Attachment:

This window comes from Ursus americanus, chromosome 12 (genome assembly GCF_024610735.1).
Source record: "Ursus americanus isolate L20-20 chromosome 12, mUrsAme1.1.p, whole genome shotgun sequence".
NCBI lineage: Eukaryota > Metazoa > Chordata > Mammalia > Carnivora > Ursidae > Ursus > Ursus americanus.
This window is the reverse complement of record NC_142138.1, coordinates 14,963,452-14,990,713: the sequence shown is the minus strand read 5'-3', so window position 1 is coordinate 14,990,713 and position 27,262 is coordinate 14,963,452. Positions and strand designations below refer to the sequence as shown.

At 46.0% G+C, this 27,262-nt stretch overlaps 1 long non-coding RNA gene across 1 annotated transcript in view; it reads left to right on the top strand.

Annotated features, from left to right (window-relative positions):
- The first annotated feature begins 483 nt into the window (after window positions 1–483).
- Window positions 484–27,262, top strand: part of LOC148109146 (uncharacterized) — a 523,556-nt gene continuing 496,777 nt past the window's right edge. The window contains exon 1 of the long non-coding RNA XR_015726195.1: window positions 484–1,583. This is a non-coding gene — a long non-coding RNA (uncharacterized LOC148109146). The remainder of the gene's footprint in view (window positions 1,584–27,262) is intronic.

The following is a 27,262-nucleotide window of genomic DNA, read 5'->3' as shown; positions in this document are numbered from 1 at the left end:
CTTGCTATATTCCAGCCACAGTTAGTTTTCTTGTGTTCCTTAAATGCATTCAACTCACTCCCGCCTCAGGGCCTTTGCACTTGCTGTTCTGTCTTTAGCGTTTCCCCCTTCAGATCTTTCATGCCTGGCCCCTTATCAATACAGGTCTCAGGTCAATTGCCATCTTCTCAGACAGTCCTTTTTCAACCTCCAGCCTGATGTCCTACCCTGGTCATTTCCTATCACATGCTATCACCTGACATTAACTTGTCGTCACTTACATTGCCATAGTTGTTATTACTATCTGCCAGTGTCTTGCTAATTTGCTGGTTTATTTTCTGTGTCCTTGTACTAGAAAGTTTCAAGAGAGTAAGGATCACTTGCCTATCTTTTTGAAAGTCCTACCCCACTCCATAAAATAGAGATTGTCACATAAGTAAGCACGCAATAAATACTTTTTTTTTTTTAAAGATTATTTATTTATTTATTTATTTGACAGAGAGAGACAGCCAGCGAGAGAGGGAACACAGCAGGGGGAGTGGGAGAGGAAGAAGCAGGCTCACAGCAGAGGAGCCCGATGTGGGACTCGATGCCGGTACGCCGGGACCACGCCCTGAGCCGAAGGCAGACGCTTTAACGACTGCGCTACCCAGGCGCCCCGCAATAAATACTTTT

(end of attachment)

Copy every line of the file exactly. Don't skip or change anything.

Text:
This window comes from Ursus americanus, chromosome 12 (genome assembly GCF_024610735.1).
Source record: "Ursus americanus isolate L20-20 chromosome 12, mUrsAme1.1.p, whole genome shotgun sequence".
NCBI lineage: Eukaryota > Metazoa > Chordata > Mammalia > Carnivora > Ursidae > Ursus > Ursus americanus.
This window is the reverse complement of record NC_142138.1, coordinates 14,963,452-14,990,713: the sequence shown is the minus strand read 5'-3', so window position 1 is coordinate 14,990,713 and position 27,262 is coordinate 14,963,452. Positions and strand designations below refer to the sequence as shown.

At 46.0% G+C, this 27,262-nt stretch overlaps 1 long non-coding RNA gene across 1 annotated transcript in view; it reads left to right on the top strand.

Annotated features, from left to right (window-relative positions):
- The first annotated feature begins 483 nt into the window (after window positions 1–483).
- Window positions 484–27,262, top strand: part of LOC148109146 (uncharacterized) — a 523,556-nt gene continuing 496,777 nt past the window's right edge. The window contains exon 1 of the long non-coding RNA XR_015726195.1: window positions 484–1,583. This is a non-coding gene — a long non-coding RNA (uncharacterized LOC148109146). The remainder of the gene's footprint in view (window positions 1,584–27,262) is intronic.

The following is a 27,262-nucleotide window of genomic DNA, read 5'->3' as shown; positions in this document are numbered from 1 at the left end:
CTTGCTATATTCCAGCCACAGTTAGTTTTCTTGTGTTCCTTAAATGCATTCAACTCACTCCCGCCTCAGGGCCTTTGCACTTGCTGTTCTGTCTTTAGCGTTTCCCCCTTCAGATCTTTCATGCCTGGCCCCTTATCAATACAGGTCTCAGGTCAATTGCCATCTTCTCAGACAGTCCTTTTTCAACCTCCAGCCTGATGTCCTACCCTGGTCATTTCCTATCACATGCTATCACCTGACATTAACTTGTCGTCACTTACATTGCCATAGTTGTTATTACTATCTGCCAGTGTCTTGCTAATTTGCTGGTTTATTTTCTGTGTCCTTGTACTAGAAAGTTTCAAGAGAGTAAGGATCACTTGCCTATCTTTTTGAAAGTCCTACCCCACTCCATAAAATAGAGATTGTCACATAAGTAAGCACGCAATAAATACTTTTTTTTTTTTAAAGATTATTTATTTATTTATTTATTTGACAGAGAGAGACAGCCAGCGAGAGAGGGAACACAGCAGGGGGAGTGGGAGAGGAAGAAGCAGGCTCACAGCAGAGGAGCCCGATGTGGGACTCGATGCCGGTACGCCGGGACCACGCCCTGAGCCGAAGGCAGACGCTTTAACGACTGCGCTACCCAGGCGCCCCGCAATAAATACTTTT